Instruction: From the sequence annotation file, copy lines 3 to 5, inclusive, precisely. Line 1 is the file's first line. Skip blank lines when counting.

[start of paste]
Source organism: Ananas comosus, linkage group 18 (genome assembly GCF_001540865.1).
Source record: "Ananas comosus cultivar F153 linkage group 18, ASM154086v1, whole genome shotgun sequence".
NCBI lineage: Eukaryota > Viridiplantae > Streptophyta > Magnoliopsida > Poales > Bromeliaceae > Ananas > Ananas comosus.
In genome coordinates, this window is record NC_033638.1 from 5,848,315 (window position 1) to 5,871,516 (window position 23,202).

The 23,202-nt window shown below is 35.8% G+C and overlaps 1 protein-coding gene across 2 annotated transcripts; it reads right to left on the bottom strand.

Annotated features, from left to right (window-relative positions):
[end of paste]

NCBI lineage: Eukaryota > Viridiplantae > Streptophyta > Magnoliopsida > Poales > Bromeliaceae > Ananas > Ananas comosus.
In genome coordinates, this window is record NC_033638.1 from 5,848,315 (window position 1) to 5,871,516 (window position 23,202).

The 23,202-nt window shown below is 35.8% G+C and overlaps 1 protein-coding gene across 2 annotated transcripts; it reads right to left on the bottom strand.